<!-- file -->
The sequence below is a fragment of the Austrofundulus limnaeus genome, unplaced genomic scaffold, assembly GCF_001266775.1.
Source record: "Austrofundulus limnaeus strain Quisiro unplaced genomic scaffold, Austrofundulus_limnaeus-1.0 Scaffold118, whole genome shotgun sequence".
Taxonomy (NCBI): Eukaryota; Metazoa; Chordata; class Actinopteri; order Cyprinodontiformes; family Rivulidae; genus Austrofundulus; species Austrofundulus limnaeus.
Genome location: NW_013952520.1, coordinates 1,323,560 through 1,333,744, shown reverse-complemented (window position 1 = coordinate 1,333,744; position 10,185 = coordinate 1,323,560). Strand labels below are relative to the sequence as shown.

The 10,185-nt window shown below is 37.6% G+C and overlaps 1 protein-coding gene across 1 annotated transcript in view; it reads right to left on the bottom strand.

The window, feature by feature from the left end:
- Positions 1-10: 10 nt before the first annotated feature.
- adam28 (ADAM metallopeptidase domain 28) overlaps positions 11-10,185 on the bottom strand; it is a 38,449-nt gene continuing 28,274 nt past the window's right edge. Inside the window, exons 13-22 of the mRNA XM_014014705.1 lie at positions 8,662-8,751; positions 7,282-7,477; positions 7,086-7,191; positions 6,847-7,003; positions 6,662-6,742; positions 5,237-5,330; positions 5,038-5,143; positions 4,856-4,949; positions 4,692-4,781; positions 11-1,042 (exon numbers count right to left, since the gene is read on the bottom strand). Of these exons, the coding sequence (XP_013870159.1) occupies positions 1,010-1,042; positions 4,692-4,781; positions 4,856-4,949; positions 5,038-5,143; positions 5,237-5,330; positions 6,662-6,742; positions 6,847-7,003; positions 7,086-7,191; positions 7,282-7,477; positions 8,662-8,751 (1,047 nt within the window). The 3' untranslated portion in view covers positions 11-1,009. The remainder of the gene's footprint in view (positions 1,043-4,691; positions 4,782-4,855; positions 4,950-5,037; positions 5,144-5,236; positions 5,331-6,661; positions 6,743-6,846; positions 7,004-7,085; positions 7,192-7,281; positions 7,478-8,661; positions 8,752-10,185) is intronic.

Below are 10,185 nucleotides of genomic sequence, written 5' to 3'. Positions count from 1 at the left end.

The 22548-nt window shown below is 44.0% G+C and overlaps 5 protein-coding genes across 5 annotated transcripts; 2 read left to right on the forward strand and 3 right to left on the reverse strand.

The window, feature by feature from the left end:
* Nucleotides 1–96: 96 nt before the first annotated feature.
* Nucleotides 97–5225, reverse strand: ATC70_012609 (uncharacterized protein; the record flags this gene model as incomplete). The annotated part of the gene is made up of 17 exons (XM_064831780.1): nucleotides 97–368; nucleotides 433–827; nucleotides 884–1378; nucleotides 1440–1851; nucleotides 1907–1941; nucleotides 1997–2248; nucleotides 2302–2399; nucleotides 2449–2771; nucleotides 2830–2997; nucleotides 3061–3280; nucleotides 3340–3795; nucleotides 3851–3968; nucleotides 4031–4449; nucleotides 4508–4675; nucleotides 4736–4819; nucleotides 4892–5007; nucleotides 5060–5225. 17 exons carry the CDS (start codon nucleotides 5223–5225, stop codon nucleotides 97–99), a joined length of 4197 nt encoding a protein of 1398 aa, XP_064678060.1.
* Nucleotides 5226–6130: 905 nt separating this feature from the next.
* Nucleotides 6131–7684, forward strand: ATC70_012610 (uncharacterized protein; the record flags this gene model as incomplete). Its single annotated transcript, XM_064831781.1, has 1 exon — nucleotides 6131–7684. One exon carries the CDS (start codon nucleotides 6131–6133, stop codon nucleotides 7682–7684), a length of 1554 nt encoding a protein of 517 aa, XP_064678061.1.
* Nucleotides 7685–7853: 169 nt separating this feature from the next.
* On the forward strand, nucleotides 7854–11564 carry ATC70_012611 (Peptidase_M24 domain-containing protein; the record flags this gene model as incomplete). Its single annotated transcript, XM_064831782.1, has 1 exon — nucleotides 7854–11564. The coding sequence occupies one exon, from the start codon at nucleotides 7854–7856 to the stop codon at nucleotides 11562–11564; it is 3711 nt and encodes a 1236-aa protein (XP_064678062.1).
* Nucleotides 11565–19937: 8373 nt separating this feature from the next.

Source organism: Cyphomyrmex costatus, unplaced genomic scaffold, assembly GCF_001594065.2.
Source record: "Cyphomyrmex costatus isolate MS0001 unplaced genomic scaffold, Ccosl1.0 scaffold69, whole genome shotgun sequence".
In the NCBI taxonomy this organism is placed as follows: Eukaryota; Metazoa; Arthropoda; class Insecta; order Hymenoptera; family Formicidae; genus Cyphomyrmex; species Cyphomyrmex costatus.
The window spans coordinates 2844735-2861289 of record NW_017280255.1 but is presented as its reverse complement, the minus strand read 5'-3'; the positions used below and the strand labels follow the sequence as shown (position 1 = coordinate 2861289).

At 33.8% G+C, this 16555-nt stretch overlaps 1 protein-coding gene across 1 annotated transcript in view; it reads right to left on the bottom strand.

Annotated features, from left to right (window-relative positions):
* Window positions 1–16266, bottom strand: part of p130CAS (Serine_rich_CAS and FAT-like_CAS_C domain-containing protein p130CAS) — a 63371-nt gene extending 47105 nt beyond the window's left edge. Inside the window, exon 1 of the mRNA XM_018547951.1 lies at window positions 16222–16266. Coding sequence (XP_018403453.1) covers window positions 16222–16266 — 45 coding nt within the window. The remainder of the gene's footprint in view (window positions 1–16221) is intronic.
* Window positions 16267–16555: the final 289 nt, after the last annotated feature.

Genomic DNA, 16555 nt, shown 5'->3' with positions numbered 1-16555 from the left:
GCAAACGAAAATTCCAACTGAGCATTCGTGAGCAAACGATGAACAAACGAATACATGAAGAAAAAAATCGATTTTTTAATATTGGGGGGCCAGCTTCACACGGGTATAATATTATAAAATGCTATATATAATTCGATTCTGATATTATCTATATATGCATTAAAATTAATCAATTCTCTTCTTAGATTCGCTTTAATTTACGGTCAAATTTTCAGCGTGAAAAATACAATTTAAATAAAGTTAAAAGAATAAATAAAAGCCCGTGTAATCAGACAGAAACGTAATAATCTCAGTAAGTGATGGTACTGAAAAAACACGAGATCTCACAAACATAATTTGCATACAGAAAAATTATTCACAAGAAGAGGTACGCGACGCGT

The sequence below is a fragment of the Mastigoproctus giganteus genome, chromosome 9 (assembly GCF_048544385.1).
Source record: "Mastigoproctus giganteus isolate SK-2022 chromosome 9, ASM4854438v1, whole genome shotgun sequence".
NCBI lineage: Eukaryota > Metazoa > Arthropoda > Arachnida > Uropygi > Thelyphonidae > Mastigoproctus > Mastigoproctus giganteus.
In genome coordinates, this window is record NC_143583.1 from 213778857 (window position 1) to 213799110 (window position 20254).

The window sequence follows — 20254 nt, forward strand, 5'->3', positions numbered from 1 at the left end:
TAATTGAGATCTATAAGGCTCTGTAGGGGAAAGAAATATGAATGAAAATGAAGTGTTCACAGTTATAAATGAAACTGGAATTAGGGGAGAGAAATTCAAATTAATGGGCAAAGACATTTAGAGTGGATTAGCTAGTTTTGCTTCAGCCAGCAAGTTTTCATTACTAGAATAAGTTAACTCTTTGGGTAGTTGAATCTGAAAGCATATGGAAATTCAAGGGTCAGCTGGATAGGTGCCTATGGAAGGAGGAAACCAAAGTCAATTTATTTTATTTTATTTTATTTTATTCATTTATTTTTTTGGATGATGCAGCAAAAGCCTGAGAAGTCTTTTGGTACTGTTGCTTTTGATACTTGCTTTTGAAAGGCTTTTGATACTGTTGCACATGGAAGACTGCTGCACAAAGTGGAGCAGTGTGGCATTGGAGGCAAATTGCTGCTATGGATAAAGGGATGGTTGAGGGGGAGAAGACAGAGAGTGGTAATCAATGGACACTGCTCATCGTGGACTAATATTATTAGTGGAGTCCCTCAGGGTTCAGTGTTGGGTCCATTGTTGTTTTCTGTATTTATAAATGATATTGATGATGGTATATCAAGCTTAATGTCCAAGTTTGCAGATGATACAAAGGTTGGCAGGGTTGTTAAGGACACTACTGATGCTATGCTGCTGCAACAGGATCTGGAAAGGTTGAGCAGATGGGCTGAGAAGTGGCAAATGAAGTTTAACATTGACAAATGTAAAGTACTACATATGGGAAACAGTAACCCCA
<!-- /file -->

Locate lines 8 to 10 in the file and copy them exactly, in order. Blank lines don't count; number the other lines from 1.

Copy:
- adam28 (ADAM metallopeptidase domain 28) overlaps positions 11-10,185 on the bottom strand; it is a 38,449-nt gene continuing 28,274 nt past the window's right edge. Inside the window, exons 13-22 of the mRNA XM_014014705.1 lie at positions 8,662-8,751; positions 7,282-7,477; positions 7,086-7,191; positions 6,847-7,003; positions 6,662-6,742; positions 5,237-5,330; positions 5,038-5,143; positions 4,856-4,949; positions 4,692-4,781; positions 11-1,042 (exon numbers count right to left, since the gene is read on the bottom strand). Of these exons, the coding sequence (XP_013870159.1) occupies positions 1,010-1,042; positions 4,692-4,781; positions 4,856-4,949; positions 5,038-5,143; positions 5,237-5,330; positions 6,662-6,742; positions 6,847-7,003; positions 7,086-7,191; positions 7,282-7,477; positions 8,662-8,751 (1,047 nt within the window). The 3' untranslated portion in view covers positions 11-1,009. The remainder of the gene's footprint in view (positions 1,043-4,691; positions 4,782-4,855; positions 4,950-5,037; positions 5,144-5,236; positions 5,331-6,661; positions 6,743-6,846; positions 7,004-7,085; positions 7,192-7,281; positions 7,478-8,661; positions 8,752-10,185) is intronic.

Below are 10,185 nucleotides of genomic sequence, written 5' to 3'. Positions count from 1 at the left end.

The 22548-nt window shown below is 44.0% G+C and overlaps 5 protein-coding genes across 5 annotated transcripts; 2 read left to right on the forward strand and 3 right to left on the reverse strand.